LUCY. Hello friends, I'm your Vitameatavegamin Girl. Are you tired, rundown, listless? Do you poop out at parties? Are you unpopular? The answer to all your problems is in this little bottle ... Vitameatavegamin. Vitameatavegamin contains vitamins, meat, vegetables, and minerals. Yes, with Vitameatavegamin, you can spoon your way to health. All you do is take a tablespoon full after every meal ... [Lucy samples product.] It's so tasty too. Just like candy. ... So why don't you join the thousands of happy, peppy people and get a great big bottle of Vitameatavegamin tomorrow. That's Vita...Meata...Vegamin. ...

...   ...   ...

LUCY. [After a few samples of Vitameatavegmin.] Hello, friends, I'm your Vita-veeda-vigee-vat girl. Are you tired, rundown, listless? Well are you? Do you pop out at parties? Are you unpoopular? The answer to alllll your problems is in this li'l bottle: Vitameatavegamin. [Looks at bottle.] Vitameatavegamin contains vitamins, meat, megetables, and vinerals. Ah, with Vitameatavegamin you can spoon your way to health. All you have to do is take a big tablespoon full after every meal. [Lucy takes a swig from the bottle.] It’s so tasty too! Tastes just like candy! Honest!! Ha Ha Ha! So why don't you join the thousands of happy, peppy people and get a great big bottle of ... Vita-meedy-mega-mee-nee-minie-moe-a-min...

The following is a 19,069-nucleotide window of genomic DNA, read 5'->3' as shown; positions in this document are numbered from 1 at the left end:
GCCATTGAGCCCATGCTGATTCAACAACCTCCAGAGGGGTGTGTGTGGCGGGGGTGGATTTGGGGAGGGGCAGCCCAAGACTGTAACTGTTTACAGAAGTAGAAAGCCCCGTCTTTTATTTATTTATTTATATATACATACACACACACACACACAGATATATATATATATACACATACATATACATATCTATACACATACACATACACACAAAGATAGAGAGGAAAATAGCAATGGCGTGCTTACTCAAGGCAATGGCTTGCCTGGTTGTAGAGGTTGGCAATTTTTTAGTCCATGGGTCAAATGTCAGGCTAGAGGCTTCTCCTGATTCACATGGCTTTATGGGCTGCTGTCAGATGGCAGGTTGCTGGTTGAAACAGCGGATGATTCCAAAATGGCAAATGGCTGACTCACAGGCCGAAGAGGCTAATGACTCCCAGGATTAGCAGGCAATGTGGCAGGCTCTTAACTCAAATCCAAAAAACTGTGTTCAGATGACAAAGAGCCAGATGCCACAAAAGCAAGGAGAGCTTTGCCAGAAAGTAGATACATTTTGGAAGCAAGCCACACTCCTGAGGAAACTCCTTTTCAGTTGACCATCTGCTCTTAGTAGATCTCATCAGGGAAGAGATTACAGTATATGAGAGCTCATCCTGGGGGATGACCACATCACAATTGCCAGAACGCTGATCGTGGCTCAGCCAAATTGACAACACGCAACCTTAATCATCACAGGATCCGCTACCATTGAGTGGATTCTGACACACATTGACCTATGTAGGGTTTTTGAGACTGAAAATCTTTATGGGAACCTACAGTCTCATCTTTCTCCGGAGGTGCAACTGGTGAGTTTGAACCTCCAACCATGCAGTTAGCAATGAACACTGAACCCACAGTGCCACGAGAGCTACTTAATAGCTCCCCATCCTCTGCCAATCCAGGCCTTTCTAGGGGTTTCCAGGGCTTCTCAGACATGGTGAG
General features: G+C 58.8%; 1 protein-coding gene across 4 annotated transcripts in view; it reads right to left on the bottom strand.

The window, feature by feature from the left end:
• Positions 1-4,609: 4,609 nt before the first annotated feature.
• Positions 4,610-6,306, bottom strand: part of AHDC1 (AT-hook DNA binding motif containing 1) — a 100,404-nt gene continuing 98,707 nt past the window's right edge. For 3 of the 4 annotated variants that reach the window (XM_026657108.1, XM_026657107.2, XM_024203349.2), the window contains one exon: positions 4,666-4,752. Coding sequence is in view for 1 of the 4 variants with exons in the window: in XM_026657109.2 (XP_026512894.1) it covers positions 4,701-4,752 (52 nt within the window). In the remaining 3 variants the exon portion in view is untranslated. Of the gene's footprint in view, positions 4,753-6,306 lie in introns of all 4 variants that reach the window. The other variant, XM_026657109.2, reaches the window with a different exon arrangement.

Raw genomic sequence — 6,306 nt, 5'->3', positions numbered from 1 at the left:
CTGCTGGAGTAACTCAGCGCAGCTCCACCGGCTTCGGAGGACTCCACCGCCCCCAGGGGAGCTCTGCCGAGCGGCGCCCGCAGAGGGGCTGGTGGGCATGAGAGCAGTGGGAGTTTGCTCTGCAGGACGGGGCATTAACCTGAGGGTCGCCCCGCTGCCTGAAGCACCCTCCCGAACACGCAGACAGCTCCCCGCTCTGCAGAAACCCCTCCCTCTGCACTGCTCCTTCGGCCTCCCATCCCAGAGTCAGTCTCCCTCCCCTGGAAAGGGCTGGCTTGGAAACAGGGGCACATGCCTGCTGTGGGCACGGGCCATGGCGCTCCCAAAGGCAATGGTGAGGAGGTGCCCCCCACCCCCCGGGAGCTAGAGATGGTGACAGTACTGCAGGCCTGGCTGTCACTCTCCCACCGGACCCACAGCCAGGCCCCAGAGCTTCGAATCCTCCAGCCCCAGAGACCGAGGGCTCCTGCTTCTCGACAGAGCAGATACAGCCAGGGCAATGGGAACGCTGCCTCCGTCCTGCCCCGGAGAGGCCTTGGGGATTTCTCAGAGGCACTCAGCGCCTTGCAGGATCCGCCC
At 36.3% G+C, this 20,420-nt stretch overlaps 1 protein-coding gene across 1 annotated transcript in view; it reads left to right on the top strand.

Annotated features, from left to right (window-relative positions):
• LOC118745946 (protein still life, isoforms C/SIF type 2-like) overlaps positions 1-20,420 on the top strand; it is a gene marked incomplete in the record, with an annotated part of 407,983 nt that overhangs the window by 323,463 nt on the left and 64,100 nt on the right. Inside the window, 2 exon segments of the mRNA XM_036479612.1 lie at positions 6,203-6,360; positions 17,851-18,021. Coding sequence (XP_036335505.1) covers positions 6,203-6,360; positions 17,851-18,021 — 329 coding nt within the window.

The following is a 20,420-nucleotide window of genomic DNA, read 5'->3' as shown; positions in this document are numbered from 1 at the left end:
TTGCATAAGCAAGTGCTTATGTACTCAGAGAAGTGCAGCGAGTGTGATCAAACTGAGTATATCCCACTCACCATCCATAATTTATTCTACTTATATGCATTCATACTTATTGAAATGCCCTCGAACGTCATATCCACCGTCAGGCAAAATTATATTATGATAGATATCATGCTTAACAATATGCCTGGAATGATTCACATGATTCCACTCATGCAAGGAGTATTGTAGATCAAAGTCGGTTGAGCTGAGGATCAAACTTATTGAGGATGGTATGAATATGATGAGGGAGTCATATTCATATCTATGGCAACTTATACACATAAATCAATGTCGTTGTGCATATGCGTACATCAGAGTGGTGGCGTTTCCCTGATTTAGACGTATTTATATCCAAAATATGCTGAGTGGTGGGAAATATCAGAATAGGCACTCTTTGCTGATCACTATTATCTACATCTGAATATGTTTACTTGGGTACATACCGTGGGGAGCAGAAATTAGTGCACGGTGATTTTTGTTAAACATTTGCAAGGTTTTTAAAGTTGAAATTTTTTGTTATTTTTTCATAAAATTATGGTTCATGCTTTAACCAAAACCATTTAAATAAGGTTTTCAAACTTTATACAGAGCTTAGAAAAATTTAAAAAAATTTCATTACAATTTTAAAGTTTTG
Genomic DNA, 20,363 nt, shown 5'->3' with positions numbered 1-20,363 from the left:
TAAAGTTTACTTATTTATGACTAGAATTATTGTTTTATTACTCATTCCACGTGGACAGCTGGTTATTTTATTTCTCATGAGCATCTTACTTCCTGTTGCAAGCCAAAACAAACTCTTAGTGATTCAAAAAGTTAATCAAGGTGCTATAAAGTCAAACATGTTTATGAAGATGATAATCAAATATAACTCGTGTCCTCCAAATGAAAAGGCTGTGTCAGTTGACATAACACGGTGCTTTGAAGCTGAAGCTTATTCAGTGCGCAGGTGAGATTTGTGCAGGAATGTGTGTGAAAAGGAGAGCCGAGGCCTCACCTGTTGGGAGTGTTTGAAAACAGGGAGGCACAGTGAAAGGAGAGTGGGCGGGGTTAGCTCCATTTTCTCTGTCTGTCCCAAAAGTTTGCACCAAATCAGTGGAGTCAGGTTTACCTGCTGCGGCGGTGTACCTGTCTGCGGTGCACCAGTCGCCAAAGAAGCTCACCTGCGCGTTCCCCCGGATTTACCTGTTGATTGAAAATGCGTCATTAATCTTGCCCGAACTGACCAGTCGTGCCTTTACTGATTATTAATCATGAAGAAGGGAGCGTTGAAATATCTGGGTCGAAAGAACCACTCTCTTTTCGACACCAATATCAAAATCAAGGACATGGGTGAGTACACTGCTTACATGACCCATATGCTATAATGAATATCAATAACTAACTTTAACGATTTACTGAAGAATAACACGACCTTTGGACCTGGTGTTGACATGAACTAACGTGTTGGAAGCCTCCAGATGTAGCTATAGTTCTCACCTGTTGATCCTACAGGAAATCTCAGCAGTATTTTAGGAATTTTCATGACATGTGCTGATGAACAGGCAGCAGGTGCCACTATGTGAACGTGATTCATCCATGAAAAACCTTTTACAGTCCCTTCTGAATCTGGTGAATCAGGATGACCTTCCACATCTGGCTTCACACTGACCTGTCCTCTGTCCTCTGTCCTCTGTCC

Miss Ball played her every role for real ... and more often than not with believability. Yes, in her later years there were a couple of flops, but for millions of people of my generation and many others – before and after mine – she will always be the irrepressible and ever-so-lovable Lucy.

Lucille Ball had flair and a superb sense of timing. She believed that life was worth living, and she overcame enormous obstacles to achieve both personal and professional success. She also gave of herself tirelessly to others. I cannot imagine what my life would have been like had I not become a Lucy addict. I know it would not have been as good ... or as happy. Yes, I love Lucy ... I love Lucy ... and millions do, too!

Happy Birthday, Miss Ball, wherever you are ... which is everywhere!

NOTE. For those who are interested, I have compiled a book entitled Who's Who in I Love Lucy. The book can be read online on SlideShare.

Google TV Homepage Lucille Ball 100th Birthday

Grateful Acknowledgments
Acknowledgments are made, and sincere gratitude is expressed, to the various rights
holders in respect of all copyright material and trademarks. All rights reserved.

I LOVE LUCY and related marks are trademarks of CBS Broadcasting Inc.
I Love Lucy is owned by CBS Paramount Television.
Video clips (courtesy CBS, TCM and Google) are for entertainment and nonprofit purposes only.

Images of Lucille Ball are licensed by Desilu, too, LLC. Licensing by Unforgettable Licensing.
“Lucy Does a TV Commercial” was written by Jess Oppenheimer, Madelyn Pugh and Bob Carroll Jr.